As West Virginia University's oldest academic unit, the history of the Davis College
of Agriculture, Natural Resources and Design is deeply rooted in the land-grant
mission. Since 1867, the college has been committed to educating and training our
future leaders, conducting groundbreaking research and performing public outreach
The college has had many accomplishments since its inception. Of the most notable achievements is the Allegheny Highlands Project of the 1970s, mentioned below, which helped to revitalize the livestock-forage industry in West Virginia. Another significant cooperative project with Tanzania, Kenya and Uganda to provide assistance in developing higher education facilities and training the countries' future agricultural leaders.
As West Virginia University celebrates its 150th anniversary, join the Davis College as it reflects on its proud history of fulfilling the land-grant mission. From Feb. 13 to Feb. 15, we'll be celebrating some past accomplishments, achievements in education and research, and the multitude of resources that enrich the student experience.
From its earliest days as the Agricultural College of West Virginia, West Virginia University has been dedicated to conducting research that adds to a shared body of knowledge while creating real results and opportunities for society.
In its ongoing quest to impart knowledge, train future leaders, address critical issues and enrich the lives of West Virginia citizens while protecting the environment, innovative, multidisciplinary research remains a cornerstone in the WVU Davis College of Agriculture, Natural Resources and Design.
Following are some key milestones and research highlights from the past 150 years.
- Establishment of the West Virginia Agricultural and Forestry Experiment Station: In 1888, the WV Board of Regents accepted $15,000 in Hatch Act funds to establish the Agricultural Experiment Station. John Myers (pictured right) is appointed director. (Photo credit: WVRHC.)
First scientific study of West Virginia insects: A.D. Hopkins, a self-taught entomologist, made the first scientific study of
West Virginia Insects. Beginning in 1888, he collected over 20,000 specimens,
including 120 species never before recorded in scientific study. Hopkins was
one of the most productive researchers in the Experiment Station's early years.
Isolation of the oak wilt fungus:
In the early 1950s, the oak wilt disease threatened forests across the eastern
United States. West Virginia University Experiment Station plant pathologist
H.L. Barnett and his colleagues identified and isolated the fungus which causes
oak wilt disease in 1953, sparing trees in West Virginia and elsewhere from
widespread destruction. Continuing research at WVU concerns factors influencing
spread of the disease, host-parasite interactions and resistance.
Development of a blight-resistant tomato:
The West Virginia '63 tomato, bred by West Virginia
University plant pathologist Mannon Gallegly (pictured right), now professor
emeritus, was created to resist blight and was unveiled in 1963 as part
of West Virginia’s centennial celebration. Signs of blight, which is of
concern to many gardeners, include brown spots or lesions on the stems, olive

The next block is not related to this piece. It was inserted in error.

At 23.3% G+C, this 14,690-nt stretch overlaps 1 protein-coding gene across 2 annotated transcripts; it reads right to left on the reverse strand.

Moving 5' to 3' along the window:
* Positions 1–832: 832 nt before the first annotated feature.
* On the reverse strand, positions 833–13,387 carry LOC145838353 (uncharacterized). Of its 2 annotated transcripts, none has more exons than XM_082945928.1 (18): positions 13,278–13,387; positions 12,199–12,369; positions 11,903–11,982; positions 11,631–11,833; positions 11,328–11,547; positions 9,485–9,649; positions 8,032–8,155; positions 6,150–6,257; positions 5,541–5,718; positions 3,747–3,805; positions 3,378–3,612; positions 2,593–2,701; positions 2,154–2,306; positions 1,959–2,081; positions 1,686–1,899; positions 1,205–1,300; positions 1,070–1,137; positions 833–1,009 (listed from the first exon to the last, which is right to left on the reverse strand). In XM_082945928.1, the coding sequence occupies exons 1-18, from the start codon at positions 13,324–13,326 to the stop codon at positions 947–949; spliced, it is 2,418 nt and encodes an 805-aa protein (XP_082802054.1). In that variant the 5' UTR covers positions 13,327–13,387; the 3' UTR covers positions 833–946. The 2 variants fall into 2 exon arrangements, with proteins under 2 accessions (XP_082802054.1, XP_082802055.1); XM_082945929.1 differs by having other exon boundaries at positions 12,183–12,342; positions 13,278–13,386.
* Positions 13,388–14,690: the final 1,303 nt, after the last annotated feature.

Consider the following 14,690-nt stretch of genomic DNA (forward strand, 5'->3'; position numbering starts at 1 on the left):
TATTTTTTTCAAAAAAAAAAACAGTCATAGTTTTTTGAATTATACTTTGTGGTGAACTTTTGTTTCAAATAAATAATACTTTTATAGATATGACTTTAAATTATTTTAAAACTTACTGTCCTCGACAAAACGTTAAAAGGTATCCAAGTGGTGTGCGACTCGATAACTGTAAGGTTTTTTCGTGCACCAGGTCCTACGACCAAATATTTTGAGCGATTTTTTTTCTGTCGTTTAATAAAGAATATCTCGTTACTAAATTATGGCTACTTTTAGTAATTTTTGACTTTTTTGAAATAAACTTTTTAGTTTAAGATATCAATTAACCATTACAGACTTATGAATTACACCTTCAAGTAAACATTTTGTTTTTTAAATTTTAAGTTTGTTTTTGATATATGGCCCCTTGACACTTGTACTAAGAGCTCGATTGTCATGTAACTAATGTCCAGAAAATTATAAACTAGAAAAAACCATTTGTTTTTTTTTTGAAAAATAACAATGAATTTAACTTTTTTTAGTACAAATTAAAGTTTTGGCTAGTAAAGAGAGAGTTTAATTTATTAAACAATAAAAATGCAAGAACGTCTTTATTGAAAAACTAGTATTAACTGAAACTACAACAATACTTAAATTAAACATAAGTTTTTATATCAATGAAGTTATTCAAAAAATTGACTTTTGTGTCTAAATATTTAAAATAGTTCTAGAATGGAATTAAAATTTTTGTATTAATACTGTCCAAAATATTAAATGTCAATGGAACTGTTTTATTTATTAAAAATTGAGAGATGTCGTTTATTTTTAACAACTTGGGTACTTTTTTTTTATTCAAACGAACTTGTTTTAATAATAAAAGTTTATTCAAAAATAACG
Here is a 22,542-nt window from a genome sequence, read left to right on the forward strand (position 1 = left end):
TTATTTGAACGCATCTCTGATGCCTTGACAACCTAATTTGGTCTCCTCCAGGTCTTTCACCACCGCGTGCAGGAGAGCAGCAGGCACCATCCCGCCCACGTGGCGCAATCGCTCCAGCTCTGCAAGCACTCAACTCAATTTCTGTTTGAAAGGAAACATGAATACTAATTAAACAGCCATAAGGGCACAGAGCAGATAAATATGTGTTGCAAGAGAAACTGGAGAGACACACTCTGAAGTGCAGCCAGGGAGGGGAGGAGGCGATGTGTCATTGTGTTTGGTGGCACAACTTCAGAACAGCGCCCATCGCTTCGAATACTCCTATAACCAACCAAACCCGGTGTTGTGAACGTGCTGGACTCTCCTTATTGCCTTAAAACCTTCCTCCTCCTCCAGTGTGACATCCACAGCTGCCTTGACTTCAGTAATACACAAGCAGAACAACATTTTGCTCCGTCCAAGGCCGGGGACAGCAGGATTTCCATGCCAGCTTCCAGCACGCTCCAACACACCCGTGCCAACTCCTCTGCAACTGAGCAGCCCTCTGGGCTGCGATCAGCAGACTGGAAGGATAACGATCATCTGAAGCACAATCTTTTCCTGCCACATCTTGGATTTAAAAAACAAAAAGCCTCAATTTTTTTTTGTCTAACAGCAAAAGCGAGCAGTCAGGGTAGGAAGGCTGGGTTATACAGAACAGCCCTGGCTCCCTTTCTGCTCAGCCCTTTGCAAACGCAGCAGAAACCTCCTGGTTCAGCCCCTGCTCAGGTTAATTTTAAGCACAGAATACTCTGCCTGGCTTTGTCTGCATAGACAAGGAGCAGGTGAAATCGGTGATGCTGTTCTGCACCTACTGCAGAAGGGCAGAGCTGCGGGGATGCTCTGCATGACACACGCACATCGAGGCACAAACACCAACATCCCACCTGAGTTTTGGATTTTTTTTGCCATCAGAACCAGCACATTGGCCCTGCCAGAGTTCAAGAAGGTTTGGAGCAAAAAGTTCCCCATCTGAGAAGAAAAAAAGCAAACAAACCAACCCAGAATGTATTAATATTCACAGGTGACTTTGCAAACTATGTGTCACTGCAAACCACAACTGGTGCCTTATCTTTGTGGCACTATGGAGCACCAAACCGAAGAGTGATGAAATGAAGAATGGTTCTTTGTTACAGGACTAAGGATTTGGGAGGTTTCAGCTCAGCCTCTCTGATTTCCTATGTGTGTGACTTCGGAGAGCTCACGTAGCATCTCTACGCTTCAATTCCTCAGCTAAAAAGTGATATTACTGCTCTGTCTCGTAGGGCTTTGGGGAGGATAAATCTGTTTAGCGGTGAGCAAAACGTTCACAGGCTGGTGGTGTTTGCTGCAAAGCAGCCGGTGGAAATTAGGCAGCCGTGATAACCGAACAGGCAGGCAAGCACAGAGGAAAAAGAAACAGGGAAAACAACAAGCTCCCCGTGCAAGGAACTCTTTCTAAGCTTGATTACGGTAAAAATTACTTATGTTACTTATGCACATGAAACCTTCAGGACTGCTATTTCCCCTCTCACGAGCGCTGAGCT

green or brown patches on the leaves, and white fungal growth underneath. The
variety was the result of 13 years of research and breeding.
The tomato celebrated its 50th anniversary in 2013
, and the heirloom variety continues to
be requested by West Virginians and many others outside the state.
Milestone embryo transplantation:
A long series of studies on the reproductive physiology of cattle attracted widespread
attention in 1985. West Virginia University station scientists, under the direction
of reproductive physiologist E. Keith Inskeep, successfully transplanted a
calf embryo into a cow whose ovaries had earlier been removed. The birth of
Shadow, the first calf to result from this kind of experiment, marked a milestone
in the understanding and control of the chemical functions of the animal reproductive
Linking scientists and citizens: In 1970, West Virginia University established the Allegheny Highlands
Project in Randolph and Upshur counties. Later expanded to a wide area in the
state, the project brought scientists from the Experiment Station into direct
contact with farmers over extended periods. Data from this ten-year effort
resulted in scores of publications related to agricultural production and rural
life in West Virginia.
Saving the American chestnut:
The American chestnut was among the most valuable trees in
eastern North American forests, spanning from southern Ontario to northern Florida.Chestnut
blight, a disease caused by the fungus
, eliminated the American chestnut as a canopy species. Scientists at West
Virginia University have
ed efforts to promote biological control of the blight and improvement of the
chestnut for more than three decades, largely under the leadership of WVU
plant pathologist William MacDonald
. The project received the national multi-state research award at the APLU
meetings in 2013. Scholars from around the world gathered in West Virginia
in 2012 as
WVU partnered with the International Society of Horticultural Sciences,
the American Chestnut Foundation and the United States Department of Agriculture to
host the fifth International Chestnut Symposium.
Centers and Initiatives: A key component of executing its research mission is the development and support of a range of research centers, initiatives and laboratories. Click here to learn more about each one.